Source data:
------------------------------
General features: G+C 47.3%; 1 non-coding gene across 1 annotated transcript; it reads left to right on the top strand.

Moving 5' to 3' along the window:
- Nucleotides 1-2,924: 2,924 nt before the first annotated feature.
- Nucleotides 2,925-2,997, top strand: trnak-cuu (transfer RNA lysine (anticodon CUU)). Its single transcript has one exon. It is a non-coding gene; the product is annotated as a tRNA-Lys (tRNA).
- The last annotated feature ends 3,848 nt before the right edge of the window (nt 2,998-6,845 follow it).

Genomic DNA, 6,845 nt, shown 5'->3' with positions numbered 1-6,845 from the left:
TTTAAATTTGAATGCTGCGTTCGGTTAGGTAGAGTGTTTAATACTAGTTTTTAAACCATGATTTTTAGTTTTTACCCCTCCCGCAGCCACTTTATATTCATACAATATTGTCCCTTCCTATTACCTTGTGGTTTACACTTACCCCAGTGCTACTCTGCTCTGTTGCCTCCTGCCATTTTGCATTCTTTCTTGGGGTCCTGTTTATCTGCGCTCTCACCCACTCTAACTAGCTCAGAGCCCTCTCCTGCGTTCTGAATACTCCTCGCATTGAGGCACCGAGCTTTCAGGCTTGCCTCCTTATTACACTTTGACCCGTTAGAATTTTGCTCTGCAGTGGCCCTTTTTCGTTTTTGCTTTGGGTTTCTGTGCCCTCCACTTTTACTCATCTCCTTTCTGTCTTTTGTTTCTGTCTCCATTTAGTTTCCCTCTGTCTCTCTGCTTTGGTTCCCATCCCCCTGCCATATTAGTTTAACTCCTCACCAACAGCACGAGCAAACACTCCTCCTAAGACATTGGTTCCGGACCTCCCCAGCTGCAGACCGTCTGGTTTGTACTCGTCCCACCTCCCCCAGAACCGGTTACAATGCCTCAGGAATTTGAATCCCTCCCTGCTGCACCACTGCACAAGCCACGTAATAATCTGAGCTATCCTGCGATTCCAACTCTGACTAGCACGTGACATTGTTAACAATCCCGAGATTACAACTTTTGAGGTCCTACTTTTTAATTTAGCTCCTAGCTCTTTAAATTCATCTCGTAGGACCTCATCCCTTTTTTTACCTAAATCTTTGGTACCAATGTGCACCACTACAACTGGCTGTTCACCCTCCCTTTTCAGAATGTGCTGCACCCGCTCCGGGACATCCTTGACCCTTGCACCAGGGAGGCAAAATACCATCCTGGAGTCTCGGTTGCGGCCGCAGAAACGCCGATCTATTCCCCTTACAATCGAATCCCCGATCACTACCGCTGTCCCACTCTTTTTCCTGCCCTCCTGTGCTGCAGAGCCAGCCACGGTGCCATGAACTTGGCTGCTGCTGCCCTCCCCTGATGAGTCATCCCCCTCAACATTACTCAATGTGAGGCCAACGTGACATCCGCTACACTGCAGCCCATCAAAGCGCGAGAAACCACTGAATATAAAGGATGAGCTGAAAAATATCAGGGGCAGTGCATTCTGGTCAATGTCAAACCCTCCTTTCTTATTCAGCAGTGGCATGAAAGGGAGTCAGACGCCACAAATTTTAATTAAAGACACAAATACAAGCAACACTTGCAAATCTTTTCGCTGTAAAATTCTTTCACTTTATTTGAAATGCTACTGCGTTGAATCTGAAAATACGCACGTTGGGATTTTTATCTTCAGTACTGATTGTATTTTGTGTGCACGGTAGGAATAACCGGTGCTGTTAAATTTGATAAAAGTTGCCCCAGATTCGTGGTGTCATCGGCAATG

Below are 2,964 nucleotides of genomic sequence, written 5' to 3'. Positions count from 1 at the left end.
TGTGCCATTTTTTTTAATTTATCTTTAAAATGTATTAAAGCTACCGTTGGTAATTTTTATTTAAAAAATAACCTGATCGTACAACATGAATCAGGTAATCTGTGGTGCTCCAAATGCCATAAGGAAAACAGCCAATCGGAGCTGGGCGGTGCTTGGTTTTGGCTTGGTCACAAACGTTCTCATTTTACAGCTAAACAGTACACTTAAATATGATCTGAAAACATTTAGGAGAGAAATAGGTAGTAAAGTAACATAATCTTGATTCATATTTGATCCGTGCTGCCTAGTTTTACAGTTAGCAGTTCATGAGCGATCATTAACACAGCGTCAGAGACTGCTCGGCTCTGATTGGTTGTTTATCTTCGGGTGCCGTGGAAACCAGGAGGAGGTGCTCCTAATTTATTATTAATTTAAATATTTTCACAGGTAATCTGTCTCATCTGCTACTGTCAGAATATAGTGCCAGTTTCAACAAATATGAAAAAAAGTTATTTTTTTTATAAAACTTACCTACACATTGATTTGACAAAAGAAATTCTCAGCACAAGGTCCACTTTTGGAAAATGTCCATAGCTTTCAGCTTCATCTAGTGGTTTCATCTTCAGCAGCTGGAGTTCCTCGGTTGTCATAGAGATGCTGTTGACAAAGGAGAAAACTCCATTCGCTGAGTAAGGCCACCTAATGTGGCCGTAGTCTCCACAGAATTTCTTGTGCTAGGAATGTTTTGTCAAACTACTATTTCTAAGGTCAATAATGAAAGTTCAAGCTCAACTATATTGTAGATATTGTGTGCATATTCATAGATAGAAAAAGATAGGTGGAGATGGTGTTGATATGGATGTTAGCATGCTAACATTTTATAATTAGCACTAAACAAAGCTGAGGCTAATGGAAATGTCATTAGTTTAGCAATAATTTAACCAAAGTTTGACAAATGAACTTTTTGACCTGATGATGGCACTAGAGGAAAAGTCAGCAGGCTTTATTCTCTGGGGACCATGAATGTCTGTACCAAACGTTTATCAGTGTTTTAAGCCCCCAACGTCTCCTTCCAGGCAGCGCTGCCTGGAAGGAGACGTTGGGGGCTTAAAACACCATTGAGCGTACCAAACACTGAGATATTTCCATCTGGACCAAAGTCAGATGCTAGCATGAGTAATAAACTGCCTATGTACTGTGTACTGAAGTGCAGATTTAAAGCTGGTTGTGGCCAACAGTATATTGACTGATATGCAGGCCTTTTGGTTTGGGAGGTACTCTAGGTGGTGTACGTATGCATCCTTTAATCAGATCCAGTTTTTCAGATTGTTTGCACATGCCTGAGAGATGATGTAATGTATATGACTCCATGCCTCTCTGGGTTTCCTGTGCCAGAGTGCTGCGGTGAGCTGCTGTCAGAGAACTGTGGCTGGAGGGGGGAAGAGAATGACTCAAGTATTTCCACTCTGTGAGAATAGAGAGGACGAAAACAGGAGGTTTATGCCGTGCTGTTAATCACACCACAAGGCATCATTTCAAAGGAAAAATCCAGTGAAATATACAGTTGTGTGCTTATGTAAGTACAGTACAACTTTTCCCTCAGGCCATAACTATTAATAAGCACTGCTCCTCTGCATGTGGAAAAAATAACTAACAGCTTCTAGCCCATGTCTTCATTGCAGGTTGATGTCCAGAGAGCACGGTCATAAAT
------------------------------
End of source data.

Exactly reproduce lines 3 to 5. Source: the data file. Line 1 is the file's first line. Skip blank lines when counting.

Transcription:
- Nucleotides 1-2,924: 2,924 nt before the first annotated feature.
- Nucleotides 2,925-2,997, top strand: trnak-cuu (transfer RNA lysine (anticodon CUU)). Its single transcript has one exon. It is a non-coding gene; the product is annotated as a tRNA-Lys (tRNA).
- The last annotated feature ends 3,848 nt before the right edge of the window (nt 2,998-6,845 follow it).